Honey: Definition, Health Benefits, Uses, Side Effects, Properties and More

Honey

According to Mayo Clinic honey is rich in nutrients and antioxidants, has antibacterial properties, and can play a role in diabetes management as part of a balanced diet. It is a syrupy liquid that honeybees make from plant nectar. It is a common ingredient in many foods and is available in many forms. The product also has several potential health benefits and plays a role in many home remedies and alternative medicine treatments.

What is Honey?

Honey is a natural sweet liquid produced by bees using nectar from flowers. It has been reserved for its potential health benefits by people worldwide for thousands of years. Honey is available raw or pasteurized and comes in various color grades. On average, it contains approximately 80% sugar. Since honey is collected directly from hives, it may also contain small amounts of yeast, wax, and pollen. Several studies suggest that consuming honey may alleviate seasonal allergies, while others indicate its potential to aid wound healing.

What are the Health Benefits of Honey?

Here are some unique health benefits of honey. Such as:

Contains a Variety of Nutrients:

  • 1 tablespoon, or 20 grams of honey contains:
  • Calories: 61
  • Fat: 0g
  • Protein: 0g
  • Carbs: 17g
  • Fiber: 0g
  • Riboflavin: 1% of the daily value (DV)
  • Copper: 1% DV

It is essentially pure sugar with no fat and only trace amounts of protein and fiber. It contains small amounts of some nutrients but most people typically don’t consume enough for it to be a significant dietary source of vitamins and minerals. Still, it’s worth nothing that it is rich in health-promoting plant compounds known as polyphenols.

Rich in Antioxidants:

Minimally processed it contains many important bioactive plant compounds and antioxidants such as flavonoids and phenolic acids. Darker varieties tend to offer more antioxidants than lighter varieties. Antioxidants help neutralize reactive oxygen species (ROS) in your body which can build up in cells and cause damage. This damage can contribute to conditions like premature aging, type 2 diabetes and heart disease. As such many of its health benefits are attributed to its antioxidants content.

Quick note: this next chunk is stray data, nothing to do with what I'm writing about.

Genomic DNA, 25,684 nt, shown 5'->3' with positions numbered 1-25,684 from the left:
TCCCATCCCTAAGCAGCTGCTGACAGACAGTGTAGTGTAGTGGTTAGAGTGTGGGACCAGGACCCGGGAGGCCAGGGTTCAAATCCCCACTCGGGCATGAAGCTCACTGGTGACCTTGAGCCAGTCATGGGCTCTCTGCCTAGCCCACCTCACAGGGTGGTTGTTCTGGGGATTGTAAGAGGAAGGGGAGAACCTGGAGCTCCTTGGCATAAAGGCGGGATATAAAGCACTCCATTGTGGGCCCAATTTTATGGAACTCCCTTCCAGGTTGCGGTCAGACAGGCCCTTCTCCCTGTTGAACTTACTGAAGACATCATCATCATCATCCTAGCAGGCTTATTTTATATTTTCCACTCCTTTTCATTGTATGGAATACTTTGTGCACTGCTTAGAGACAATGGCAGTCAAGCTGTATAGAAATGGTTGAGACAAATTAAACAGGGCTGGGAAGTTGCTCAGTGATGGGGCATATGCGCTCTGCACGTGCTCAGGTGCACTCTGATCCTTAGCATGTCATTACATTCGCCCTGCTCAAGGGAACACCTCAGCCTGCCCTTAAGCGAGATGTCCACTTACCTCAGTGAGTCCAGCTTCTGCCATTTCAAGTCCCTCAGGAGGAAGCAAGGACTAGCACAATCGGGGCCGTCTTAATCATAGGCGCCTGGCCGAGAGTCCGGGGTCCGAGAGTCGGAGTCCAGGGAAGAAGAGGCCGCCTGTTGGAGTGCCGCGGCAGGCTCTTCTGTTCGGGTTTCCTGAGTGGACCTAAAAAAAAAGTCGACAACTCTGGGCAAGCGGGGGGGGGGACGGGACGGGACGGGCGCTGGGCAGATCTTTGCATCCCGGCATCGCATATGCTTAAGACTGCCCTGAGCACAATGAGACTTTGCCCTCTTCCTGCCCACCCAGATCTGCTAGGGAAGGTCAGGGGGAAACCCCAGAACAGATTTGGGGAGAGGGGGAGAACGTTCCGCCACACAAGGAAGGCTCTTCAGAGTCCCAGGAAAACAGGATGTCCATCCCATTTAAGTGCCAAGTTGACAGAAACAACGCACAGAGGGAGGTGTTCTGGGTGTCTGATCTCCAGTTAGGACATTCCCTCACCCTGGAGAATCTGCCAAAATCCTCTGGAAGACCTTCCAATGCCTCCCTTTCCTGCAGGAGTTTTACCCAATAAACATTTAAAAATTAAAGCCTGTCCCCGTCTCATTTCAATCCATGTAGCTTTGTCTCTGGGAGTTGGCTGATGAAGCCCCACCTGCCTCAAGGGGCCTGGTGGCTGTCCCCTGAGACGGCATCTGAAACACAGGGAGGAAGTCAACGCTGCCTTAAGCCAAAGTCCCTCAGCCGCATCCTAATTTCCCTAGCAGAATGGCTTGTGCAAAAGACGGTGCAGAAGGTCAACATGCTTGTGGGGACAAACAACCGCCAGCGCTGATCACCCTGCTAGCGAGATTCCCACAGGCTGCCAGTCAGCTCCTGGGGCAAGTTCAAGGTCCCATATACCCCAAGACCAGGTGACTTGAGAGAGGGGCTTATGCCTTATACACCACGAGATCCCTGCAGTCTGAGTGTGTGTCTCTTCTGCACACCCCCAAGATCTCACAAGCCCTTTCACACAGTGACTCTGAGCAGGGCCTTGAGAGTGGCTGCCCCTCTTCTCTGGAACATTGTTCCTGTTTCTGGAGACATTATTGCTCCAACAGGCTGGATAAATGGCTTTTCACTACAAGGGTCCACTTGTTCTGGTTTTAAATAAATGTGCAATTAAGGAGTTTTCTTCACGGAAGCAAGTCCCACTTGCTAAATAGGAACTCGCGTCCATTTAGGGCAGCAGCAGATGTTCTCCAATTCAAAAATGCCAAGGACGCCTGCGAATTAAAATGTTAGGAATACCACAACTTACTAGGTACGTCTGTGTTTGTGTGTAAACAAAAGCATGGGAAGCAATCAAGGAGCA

Better for Blood Sugar Levels than Regular Sugar:

Regarding blood sugar management it may offer some slight benefits over regular sugar. Although it raises your blood sugar level just like other types of sugar do, the antioxidants it contains may help protect against metabolic syndrome and type 2 diabetes. Researchers have found that it may increase adiponectin levels, a hormone that reduces inflammation and improves blood sugar regulation. There’s also evidence that daily honey intake may improve fasting blood sugar levels in people with type 2 diabetes. However, while it may be slightly better than refined sugar for people with diabetes, people should consume it in moderation. It’s also important to know that some procedures dilute honey with plain syrup. Although honey adulteration is illegal in most countries it remains a widespread problem.

May Improve Heart Health:

It may also help prevent heart disease. According to one review it may help lower blood pressure, improve blood fat levels, regulate your heartbeat and prevent death of healthy cells, all factors that can improve your heart function and health. One observational study including over 4500 people over 40 associated a moderate honey intake with a lower risk of high blood pressure among women. A rodent study also showed that honey helped protect the heart from oxidative stress. Additionally raw honey typically contains propolis, a resin that bees produce from sap producing trees and similar plants. Propolis may improve cholesterol and triglyceride levels. All told there’s no long-term human study available on it and heart health. More research is needed to understand its effects on heart health better.

Promote Burn and Wound Healing: